Various sources of the origins for this depiction of a Newfoundland saving a child from drowning by pulling it by its nightshirt have been found. The sense of sentimentality and heroism that was savored in the Victorian period is captured in this piece. There have been paintings, plates and even a play that depicted these qualities in “rescue dogs,” according to G.D. Pugh, author of “Staffordshire Portrait Figures of the Victorian Era.” The author includes a photo of a similar piece as Figure 47 on page 526 of his book.
This Victorian depiction is a finely modeled and well-painted representation of this popular theme. The dog has a separate head with a wide-open mouth as it is pulling on the child’s shirt. There is an arched bridge with small stairs and a pretty flowering vine winding up the bridge. The dog is hunched over the bridge in its effort to save the child from the water below. The spill was made to resemble a tree, with branches and small tufts of leaves at the ends. The dog was finely painted with hand-done feathering brushstrokes around each large spot.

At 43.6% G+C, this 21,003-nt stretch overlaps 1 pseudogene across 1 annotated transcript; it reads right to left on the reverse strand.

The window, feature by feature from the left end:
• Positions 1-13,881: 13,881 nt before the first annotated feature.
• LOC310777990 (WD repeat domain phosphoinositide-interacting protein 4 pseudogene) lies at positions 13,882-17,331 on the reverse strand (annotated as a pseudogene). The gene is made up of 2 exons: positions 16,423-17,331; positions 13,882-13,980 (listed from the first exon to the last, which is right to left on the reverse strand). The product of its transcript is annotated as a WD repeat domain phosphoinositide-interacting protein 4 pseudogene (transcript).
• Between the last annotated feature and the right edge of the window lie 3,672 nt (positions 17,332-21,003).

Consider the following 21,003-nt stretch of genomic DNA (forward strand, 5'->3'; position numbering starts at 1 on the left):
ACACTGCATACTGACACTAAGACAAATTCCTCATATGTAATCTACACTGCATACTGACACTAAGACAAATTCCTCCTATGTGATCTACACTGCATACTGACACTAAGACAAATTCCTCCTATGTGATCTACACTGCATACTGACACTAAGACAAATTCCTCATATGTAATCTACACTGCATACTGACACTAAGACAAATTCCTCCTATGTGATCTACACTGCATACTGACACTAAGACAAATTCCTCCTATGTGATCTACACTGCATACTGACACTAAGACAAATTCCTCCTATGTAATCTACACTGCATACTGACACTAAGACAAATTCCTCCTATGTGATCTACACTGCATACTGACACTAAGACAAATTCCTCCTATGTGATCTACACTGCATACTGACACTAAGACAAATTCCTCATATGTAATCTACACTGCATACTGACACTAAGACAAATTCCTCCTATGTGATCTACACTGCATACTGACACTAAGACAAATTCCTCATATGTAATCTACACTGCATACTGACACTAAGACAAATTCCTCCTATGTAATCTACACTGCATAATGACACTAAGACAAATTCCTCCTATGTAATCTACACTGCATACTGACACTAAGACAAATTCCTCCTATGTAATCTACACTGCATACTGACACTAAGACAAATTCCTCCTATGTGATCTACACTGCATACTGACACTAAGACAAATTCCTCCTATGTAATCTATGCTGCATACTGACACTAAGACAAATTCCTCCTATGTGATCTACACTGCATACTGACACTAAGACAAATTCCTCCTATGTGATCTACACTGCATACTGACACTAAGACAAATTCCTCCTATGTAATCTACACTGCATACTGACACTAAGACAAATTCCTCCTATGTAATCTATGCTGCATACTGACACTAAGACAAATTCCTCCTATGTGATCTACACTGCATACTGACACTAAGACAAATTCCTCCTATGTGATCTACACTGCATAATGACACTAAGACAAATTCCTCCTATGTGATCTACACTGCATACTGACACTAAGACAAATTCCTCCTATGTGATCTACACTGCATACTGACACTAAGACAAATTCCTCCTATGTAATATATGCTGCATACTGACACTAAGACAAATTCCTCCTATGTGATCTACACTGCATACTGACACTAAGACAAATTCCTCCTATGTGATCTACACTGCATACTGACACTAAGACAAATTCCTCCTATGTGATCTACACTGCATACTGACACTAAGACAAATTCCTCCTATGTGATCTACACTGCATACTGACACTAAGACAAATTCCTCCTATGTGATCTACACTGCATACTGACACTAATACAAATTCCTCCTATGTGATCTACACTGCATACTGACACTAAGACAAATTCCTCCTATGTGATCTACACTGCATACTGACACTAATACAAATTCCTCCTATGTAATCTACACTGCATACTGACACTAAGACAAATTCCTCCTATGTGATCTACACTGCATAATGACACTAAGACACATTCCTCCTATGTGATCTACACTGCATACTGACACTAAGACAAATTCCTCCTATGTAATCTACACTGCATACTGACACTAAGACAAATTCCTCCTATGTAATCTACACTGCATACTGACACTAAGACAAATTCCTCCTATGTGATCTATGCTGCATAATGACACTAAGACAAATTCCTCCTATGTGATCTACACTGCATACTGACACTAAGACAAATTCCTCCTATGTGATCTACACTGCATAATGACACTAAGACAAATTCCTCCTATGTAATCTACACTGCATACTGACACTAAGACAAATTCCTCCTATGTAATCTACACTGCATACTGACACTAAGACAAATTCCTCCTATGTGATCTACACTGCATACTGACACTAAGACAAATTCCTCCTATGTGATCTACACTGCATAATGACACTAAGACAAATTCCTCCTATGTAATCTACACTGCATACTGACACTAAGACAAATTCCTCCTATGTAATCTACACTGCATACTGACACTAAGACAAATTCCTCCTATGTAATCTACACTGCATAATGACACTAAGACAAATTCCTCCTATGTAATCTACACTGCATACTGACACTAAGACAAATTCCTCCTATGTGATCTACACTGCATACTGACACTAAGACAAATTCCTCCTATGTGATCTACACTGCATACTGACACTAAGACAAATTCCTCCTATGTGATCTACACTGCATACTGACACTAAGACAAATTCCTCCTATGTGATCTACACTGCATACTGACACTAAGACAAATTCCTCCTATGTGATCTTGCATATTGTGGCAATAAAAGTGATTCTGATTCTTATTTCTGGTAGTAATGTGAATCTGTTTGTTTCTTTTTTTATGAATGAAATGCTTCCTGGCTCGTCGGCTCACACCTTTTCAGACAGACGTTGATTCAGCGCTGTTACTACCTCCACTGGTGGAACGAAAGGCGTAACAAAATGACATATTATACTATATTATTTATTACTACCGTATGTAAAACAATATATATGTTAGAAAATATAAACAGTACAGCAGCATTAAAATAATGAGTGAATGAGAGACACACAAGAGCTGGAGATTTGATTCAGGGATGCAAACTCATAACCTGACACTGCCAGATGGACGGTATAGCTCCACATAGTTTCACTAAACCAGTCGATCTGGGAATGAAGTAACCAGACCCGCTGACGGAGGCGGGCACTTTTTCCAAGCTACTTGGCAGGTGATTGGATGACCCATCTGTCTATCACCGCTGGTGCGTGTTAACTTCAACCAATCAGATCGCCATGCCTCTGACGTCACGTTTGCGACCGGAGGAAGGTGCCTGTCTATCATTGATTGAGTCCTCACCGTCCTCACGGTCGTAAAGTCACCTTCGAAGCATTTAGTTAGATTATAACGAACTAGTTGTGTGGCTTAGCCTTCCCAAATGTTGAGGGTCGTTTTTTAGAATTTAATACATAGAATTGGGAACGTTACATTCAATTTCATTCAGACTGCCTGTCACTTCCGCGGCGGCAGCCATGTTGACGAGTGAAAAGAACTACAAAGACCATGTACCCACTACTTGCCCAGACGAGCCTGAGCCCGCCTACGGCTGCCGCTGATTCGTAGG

The polychrome colors are still bright. The thick blue glaze has helped conserve the piece and give it a wonderfully lustrous appearance. This model dates to around 1855.
This piece is in excellent, unrestored condition. There is one small nibble on the glaze on the bottom edge that appears to be a kiln effect. A small piece of bocage is missing near the top, that upon close inspection was under the thick glaze, which means it was a factory firing fault.
It is a model on the rarer side that doesn’t often come up at all, let alone of this quality and condition. It is a beautiful piece that came from a large private collection.
It measures about 8 inches high and 5-3/4 inches at its widest point.
Mid-19th Century Staffordshire "Rescue Dog" and Child Spill Vase
$145 $265 SALE